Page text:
WASHINGTON, D.C. — A Georgia businessman this week pleaded guilty to operating an odometer fraud scheme that revolved around buying later-model cars at auction, tampering with the odometer reading, and then selling the cars at inflated prices, the U.S. Department of Justice (DOJ) announced.
Robinson, 37, of Lawrenceville, Georgia, pleaded guilty in U.S. District Court in Norfolk Virginia, to one count of conspiracy to commit securities fraud and odometer tampering. He owned and operated Affordable Auto Body Repair, a repair shop licensed to repair and sell salvage title vehicles.
According to the regulator, Robinson would purchase older vehicles — many of which had been involved in accidents — from an auction that specialized in vehicles from insurance companies. He would then alter or replace the odometer to reflect a false, lower mileage.
With the lower mileages in tow, Robinson would sell the cars at inflated prices. Robinson bought the vehicles for an average of $1,131 and sell them for an average of $3,818, according to The Virginian-Pilot. Robinson tampered with more than 100 vehicles.
Robinson’s scheme was first discovered on May 26, 2016, when a co-conspirator, Steven Bazemore, pleaded guilty for his role in the scheme. Bazemore was a former employee of the Norfolk Commissioner of Revenue — an office that acts as a contractor of the Department of Motor Vehicles. It handles select duties for DMV Services, including title work. Bazemore admitted that while employed as a clerk at a DMV Select facility in Norfolk, he knowingly created at least 76 Virginia motor vehicle titles with falsified mileage readings.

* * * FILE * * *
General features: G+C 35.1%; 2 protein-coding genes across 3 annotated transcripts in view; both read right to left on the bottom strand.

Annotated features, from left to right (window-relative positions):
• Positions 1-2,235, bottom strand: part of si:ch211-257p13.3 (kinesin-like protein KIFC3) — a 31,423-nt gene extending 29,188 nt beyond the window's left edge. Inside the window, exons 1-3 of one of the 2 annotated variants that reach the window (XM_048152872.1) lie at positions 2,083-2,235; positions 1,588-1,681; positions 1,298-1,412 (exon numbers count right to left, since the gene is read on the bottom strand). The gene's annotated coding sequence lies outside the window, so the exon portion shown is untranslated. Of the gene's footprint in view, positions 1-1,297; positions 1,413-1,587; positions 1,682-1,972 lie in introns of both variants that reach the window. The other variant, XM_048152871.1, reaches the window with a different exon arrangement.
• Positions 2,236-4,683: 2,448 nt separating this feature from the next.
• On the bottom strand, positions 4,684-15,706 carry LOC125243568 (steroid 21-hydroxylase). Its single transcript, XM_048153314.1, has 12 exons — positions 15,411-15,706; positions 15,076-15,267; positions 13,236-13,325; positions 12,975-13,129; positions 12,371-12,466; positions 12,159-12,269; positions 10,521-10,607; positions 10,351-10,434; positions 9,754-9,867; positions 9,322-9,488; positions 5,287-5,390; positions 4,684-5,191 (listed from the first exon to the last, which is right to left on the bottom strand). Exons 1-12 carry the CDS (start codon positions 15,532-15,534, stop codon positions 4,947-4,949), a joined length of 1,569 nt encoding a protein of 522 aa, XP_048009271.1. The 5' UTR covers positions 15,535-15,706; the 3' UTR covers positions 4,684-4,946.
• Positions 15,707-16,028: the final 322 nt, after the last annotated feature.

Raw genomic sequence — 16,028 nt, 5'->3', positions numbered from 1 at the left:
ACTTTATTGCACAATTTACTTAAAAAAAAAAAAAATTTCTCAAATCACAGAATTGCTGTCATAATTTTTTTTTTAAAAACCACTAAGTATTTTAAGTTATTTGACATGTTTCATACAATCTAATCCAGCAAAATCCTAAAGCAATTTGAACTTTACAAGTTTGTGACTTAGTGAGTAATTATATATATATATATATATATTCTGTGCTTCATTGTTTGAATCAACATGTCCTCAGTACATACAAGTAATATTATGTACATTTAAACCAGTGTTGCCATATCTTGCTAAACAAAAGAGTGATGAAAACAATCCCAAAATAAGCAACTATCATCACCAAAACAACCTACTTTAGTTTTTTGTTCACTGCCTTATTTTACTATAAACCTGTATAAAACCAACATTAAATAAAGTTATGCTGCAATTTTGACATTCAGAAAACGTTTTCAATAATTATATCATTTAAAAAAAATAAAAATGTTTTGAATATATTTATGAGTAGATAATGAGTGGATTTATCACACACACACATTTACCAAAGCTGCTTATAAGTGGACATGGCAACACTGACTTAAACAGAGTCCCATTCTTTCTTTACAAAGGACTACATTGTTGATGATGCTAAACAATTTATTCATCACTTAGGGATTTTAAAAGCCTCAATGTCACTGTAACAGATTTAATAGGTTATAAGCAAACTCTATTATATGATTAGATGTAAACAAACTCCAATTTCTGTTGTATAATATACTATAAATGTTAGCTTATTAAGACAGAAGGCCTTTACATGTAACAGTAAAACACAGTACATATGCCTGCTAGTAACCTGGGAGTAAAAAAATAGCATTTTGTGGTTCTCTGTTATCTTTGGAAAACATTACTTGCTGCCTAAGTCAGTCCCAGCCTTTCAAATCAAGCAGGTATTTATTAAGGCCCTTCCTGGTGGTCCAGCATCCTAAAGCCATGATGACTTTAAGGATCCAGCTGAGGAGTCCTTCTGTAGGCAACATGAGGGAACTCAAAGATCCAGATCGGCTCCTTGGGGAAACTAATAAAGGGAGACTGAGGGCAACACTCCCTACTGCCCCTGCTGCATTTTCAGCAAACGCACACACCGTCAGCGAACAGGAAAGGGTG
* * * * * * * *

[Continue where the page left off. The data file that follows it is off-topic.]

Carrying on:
In exchange for the falsified titles, Bazemore would receive cash payments from Robinson. To make it difficult for the DMV to detect the fraud, Robinson asked Bazemore to return the documents used to procure the fraudulent titles instead of retaining the documents in the DMV files system.
On Sept. 22, 2016, a few months after pleading guilty for his role, Bazemore was sentenced to one year of home confinement and was ordered to pay restitution to the ultimate purchasers of the vehicles. During this time, Robinson's identity was unknown.
However, in January of this year, a federal court charged Robinson with operating an odometer fraud scheme. His sentencing is scheduled for June 8.
This case was investigated by National Highway Traffic Safety Administration (NHTSA) Office of Odometer Fraud Investigation and the Virginia DMV. NHTSA estimates that odometer fraud in the U.S. results in consumer losses of more than $1 billion per year.
Originally posted on F&I and Showroom